You may already have been told that cat feces can contain parasites, and that pregnant women should not change cat litter–but did you know that about 25% of the US population has the infection anyway, and it’s not regularly screened?

Two parasitic strains of the Toxoplasma gondii parasite commonly contracted by cats and then transmitted to humans have been linked to birth defects by a new study. In some European countries, pregnant women are regularly screened for parasites, but screening and treating parasites is not common practice in the US, for pregnant women or people with possible symptoms of parasites.

Other sources can also lead to parasitic infection—handling raw soil, walking barefoot over soil, or eating undercooked meat that has been contaminated by a parasite. In the US, meat is generally less likely to contain parasites, but the risk is nowhere near zero.

Since symptoms of parasites may not show up at first, can resemble a minor infection (flu-like symptoms) or can resemble other diseases, it’s the last thing doctors check for, and in the meantime it can cause health problems if left untreated.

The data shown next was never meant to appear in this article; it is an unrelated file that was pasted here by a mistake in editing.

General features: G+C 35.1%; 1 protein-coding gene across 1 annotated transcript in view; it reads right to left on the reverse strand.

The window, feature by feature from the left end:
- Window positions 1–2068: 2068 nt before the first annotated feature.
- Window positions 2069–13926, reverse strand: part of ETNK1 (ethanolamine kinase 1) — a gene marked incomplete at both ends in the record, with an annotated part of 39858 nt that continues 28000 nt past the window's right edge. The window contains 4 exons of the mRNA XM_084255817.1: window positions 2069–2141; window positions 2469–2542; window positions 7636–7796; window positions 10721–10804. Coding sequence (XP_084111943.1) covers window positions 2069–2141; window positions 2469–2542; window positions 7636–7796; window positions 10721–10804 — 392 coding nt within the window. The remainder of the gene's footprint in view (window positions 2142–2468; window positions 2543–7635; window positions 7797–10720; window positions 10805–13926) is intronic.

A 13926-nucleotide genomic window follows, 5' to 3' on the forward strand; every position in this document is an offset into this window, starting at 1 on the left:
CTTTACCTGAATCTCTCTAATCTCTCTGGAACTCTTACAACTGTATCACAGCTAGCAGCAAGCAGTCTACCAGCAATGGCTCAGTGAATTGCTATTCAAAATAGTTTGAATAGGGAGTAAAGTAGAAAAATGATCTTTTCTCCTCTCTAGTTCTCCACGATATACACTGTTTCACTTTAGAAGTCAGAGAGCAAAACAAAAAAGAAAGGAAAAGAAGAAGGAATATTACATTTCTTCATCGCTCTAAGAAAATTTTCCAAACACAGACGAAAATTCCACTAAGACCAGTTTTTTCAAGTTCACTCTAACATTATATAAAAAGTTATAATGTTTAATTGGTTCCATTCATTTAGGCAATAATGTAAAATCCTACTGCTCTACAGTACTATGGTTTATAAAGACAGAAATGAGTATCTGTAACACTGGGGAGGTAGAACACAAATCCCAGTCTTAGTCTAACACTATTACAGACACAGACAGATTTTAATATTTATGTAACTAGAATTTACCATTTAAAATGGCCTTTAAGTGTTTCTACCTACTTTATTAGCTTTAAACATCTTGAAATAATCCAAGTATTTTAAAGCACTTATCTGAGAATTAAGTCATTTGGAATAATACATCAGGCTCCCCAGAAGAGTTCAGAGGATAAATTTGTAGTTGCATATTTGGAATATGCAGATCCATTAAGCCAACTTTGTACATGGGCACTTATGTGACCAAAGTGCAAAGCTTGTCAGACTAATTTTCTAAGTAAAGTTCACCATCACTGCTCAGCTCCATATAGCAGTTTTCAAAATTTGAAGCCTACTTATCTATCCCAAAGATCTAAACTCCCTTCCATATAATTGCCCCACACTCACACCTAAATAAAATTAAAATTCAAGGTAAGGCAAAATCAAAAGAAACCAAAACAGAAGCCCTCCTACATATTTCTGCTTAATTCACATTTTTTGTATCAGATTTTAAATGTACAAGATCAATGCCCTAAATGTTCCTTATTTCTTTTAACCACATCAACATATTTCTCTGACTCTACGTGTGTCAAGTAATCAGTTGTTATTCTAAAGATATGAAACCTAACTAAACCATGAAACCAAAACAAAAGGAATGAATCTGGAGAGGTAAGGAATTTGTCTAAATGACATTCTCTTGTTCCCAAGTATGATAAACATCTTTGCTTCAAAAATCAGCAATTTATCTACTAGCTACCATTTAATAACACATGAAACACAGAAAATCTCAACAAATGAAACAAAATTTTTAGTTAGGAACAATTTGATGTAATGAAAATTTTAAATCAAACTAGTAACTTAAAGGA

Like many common bacterial infections, Toxoplasma gondii is transmitted through feces. Unfortunately, the eggs are super strong, and resistant to cleaning by even the harshest chemicals like bleach. The best way to avoid contamination is by reducing exposure. Here are the steps that are recommended:

-Cat owners should get cats checked once or twice a year—most cats contract the disease through mice, so if you’re cat’s an outdoor animal or a predator opt for two yearly screenings Otherwise, screen for symptoms of parasites at their yearly exam.
-Keep cats off kitchen counters. Parasite eggs are microscopic, and they could be carrying them from their litter box to your lunch.
-Pregnant women and people with weakened immune systems should order their meat well done. Everyone else should watch for symptoms of parasites, although it’s less likely.
-Get screened yearly, and consider Parasite CLNz (do not take while pregnant or on other medications without consulting your treating physician). It’s a natural way to help the body eliminate parasites.

Don’t forget to take preventative steps against other cat parasites, like fleas and worms! Talk to your vet.

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